Indonesia’s Elimination of Tax May Increase Oil and Gas Exploration

Although consumers are rejoicing at the recent fall in oil prices, governments as well as oil and gas industry players have watched closely and anticipated the impact lower prices will have on oil and gas exploration activities. In January 2015, the Pacific island country Indonesia has eliminated a land tax that was previously imposed on companies while exploring for oil and gas. The repealed tax will likely be welcomed news to companies like Sentry Energy Production, which provides oil and gas exploration services to its partners. These companies search for potential oil reserves around the world in the interest of helping their clients expand their portfolios in the oil and gas industry.

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Ministry Cites Incorrect Interpretation

According to a spokesperson for the tax office of Indonesia’s Finance Ministry, the .5 percent land and building tax was incorrectly interpreted to apply to the area in which companies are exploring for oil. Therefore, the ministry amended the regulation to exclude oil and gas exploration. The ministry clarified that the tax was intended to be levied against companies that actually use Indonesian land; therefore, the regulation should only be applied to oil and gas companies during the production stage.

Field of Opportunity

Indonesian government data indicates that there are 60 hydrocarbon fields in the country with only 16 in production. In addition to the 16 that are in production, 22 fields are currently being explored, seven of which have been found to contain hydrocarbon reserves. In previous years, oil and gas exploration primarily took place in the country’s northwest region, and nearly all oil fields were located under land. However, most of the 22 frontier basins that remain unexplored are located off Indonesia’s eastern shore. Therefore, Indonesia presents numerous opportunities for oil and gas exploration. In an effort to tap into its potential domestic oil reserves, the country stepped up drilling activities in 2014. The increase in drilling marks a possible shift toward a more relaxed policy regarding exploration activities.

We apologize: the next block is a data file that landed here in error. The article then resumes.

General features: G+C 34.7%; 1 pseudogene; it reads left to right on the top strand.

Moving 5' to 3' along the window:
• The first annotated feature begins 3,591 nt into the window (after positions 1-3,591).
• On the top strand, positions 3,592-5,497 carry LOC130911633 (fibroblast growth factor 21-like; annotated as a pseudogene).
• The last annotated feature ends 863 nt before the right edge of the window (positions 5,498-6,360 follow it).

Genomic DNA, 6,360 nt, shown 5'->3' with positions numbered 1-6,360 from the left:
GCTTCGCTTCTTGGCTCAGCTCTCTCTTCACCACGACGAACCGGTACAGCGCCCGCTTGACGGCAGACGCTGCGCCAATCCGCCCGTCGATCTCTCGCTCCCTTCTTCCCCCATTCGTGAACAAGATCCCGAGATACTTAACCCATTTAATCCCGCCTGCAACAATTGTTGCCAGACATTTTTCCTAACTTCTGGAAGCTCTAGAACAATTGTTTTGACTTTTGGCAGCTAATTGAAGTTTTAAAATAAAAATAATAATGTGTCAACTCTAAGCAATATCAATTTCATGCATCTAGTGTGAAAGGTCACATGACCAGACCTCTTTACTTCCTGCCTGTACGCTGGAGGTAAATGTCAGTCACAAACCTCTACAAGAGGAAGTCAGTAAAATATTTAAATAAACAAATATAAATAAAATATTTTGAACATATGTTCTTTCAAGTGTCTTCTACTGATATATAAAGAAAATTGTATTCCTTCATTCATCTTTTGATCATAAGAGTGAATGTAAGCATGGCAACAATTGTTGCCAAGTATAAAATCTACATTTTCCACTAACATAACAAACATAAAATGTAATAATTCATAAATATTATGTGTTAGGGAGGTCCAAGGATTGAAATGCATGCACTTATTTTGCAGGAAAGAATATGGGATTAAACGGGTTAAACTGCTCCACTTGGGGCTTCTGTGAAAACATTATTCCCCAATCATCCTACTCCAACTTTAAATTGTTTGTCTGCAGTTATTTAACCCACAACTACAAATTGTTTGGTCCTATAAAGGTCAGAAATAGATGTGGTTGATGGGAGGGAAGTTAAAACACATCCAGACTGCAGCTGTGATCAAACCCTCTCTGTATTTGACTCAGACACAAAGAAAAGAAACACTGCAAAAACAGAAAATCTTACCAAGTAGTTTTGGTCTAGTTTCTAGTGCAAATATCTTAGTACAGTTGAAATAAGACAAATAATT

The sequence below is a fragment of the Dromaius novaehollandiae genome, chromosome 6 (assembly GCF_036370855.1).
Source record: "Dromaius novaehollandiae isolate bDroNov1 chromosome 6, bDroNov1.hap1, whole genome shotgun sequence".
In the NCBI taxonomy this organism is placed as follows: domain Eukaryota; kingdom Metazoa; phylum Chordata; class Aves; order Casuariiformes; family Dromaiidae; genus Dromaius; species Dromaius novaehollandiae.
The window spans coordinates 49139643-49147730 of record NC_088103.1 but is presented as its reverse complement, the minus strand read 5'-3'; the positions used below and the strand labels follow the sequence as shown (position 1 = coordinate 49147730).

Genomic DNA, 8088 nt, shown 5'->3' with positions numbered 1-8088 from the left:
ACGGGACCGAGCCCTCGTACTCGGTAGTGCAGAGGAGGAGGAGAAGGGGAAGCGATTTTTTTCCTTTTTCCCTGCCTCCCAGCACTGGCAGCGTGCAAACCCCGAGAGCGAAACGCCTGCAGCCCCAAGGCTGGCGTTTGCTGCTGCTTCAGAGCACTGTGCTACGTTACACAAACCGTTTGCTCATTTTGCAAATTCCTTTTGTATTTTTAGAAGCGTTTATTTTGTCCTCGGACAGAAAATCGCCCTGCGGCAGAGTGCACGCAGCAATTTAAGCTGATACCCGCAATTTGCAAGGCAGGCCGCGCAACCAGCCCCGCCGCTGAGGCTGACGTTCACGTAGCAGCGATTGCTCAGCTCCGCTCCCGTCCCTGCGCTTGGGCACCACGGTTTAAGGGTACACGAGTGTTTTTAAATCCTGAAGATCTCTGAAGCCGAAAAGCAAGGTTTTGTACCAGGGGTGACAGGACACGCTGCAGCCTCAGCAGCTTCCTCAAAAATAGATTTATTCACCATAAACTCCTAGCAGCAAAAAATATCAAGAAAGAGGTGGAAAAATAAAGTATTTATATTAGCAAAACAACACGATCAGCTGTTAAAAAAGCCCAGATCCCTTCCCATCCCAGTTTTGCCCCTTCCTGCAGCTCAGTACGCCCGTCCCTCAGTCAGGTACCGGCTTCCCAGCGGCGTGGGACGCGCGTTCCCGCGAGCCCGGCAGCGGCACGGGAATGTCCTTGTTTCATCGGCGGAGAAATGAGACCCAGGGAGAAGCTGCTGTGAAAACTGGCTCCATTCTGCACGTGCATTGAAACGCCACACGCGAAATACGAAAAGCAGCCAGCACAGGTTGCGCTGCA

A Positive Step Forward

As Indonesia has shifted from having been completely self-sufficient in oil in the past to presently being an importer, the energy ministry has been calling for more tax incentives in the past several years to attract more investment. The American Chamber of Commerce describes the elimination of the land tax as a positive step as oil and gas companies have long called for less regulatory complexity for exploration activities in Indonesia.

Overall, oil and gas exploration companies are expected to respond favorably to the elimination of the land tax in Indonesia. The current state of decreased gas prices has created an environment that is favorable for governments lowering their restrictions on oil and gas exploration to attract investment. Fewer restrictions mean companies may find unexplored basins more attractive and will, therefore, be more willing to explore these areas. Analysts predict other governments in other heavily regulated countries will follow Indonesia’s lead and also lower taxes and remove other potential barriers to oil and gas exploration.

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